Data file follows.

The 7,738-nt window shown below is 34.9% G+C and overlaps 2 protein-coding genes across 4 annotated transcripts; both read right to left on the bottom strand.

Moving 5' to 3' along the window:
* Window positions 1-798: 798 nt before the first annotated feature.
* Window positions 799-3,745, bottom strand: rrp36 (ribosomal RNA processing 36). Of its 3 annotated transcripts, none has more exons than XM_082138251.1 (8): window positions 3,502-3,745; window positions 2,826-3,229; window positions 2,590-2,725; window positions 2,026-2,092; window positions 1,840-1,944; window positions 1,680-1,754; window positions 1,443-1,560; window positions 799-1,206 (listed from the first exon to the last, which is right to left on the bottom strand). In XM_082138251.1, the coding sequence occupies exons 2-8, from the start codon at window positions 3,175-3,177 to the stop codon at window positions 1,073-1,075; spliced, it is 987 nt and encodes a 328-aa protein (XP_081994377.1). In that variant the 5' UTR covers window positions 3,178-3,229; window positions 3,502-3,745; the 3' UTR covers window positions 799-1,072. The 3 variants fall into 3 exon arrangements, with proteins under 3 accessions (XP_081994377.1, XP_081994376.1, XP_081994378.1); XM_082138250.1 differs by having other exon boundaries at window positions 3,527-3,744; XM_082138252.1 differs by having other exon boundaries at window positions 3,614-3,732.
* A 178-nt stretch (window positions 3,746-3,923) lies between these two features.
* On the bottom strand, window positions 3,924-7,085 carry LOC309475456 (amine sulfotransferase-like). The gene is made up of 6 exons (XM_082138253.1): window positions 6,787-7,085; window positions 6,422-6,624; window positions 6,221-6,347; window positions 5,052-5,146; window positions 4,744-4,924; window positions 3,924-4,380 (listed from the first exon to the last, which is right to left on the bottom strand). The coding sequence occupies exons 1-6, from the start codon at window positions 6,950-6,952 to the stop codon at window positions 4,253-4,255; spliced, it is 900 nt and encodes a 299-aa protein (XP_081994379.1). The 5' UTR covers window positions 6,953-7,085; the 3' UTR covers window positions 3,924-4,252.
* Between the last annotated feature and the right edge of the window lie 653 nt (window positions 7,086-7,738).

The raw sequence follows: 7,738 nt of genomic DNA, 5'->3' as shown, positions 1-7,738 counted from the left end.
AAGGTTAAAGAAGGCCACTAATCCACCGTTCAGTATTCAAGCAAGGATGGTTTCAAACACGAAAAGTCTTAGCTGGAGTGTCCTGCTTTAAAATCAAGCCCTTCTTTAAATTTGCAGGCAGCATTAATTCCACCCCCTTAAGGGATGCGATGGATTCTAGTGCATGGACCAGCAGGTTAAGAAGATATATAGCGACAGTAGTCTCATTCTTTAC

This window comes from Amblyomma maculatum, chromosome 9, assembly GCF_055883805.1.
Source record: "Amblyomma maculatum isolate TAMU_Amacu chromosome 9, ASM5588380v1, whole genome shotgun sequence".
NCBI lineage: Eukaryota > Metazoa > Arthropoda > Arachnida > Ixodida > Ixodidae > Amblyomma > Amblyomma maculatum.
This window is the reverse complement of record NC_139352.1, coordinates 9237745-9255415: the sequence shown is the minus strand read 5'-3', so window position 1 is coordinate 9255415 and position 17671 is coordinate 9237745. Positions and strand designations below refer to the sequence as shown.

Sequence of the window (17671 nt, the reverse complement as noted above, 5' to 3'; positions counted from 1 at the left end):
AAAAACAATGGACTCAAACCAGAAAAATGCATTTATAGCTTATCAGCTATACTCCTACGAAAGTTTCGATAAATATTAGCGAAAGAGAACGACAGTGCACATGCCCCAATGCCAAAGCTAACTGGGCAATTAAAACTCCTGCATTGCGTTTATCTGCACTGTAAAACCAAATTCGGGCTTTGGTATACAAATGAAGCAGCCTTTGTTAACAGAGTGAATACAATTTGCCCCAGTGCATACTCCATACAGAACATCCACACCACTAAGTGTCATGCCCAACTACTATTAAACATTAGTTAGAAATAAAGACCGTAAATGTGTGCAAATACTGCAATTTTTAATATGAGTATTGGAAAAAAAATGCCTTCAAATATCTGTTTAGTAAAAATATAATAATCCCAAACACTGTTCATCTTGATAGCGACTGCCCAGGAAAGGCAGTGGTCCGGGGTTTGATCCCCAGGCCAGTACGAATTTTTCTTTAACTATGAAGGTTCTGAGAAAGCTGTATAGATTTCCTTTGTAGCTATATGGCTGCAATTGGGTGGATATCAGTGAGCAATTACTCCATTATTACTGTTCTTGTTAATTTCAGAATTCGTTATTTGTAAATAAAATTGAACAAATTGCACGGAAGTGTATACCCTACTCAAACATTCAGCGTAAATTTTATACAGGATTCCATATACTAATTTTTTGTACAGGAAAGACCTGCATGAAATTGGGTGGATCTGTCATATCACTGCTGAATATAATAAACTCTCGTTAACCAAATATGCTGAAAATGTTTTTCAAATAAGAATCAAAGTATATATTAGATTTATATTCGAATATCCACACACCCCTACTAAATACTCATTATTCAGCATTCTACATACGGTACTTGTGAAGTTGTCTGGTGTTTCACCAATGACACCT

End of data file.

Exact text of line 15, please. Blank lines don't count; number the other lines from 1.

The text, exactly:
AAAAACAATGGACTCAAACCAGAAAAATGCATTTATAGCTTATCAGCTATACTCCTACGAAAGTTTCGATAAATATTAGCGAAAGAGAACGACAGTGCACATGCCCCAATGCCAAAGCTAACTGGGCAATTAAAACTCCTGCATTGCGTTTATCTGCACTGTAAAACCAAATTCGGGCTTTGGTATACAAATGAAGCAGCCTTTGTTAACAGAGTGAATACAATTTGCCCCAGTGCATACTCCATACAGAACATCCACACCACTAAGTGTCATGCCCAACTACTATTAAACATTAGTTAGAAATAAAGACCGTAAATGTGTGCAAATACTGCAATTTTTAATATGAGTATTGGAAAAAAAATGCCTTCAAATATCTGTTTAGTAAAAATATAATAATCCCAAACACTGTTCATCTTGATAGCGACTGCCCAGGAAAGGCAGTGGTCCGGGGTTTGATCCCCAGGCCAGTACGAATTTTTCTTTAACTATGAAGGTTCTGAGAAAGCTGTATAGATTTCCTTTGTAGCTATATGGCTGCAATTGGGTGGATATCAGTGAGCAATTACTCCATTATTACTGTTCTTGTTAATTTCAGAATTCGTTATTTGTAAATAAAATTGAACAAATTGCACGGAAGTGTATACCCTACTCAAACATTCAGCGTAAATTTTATACAGGATTCCATATACTAATTTTTTGTACAGGAAAGACCTGCATGAAATTGGGTGGATCTGTCATATCACTGCTGAATATAATAAACTCTCGTTAACCAAATATGCTGAAAATGTTTTTCAAATAAGAATCAAAGTATATATTAGATTTATATTCGAATATCCACACACCCCTACTAAATACTCATTATTCAGCATTCTACATACGGTACTTGTGAAGTTGTCTGGTGTTTCACCAATGACACCT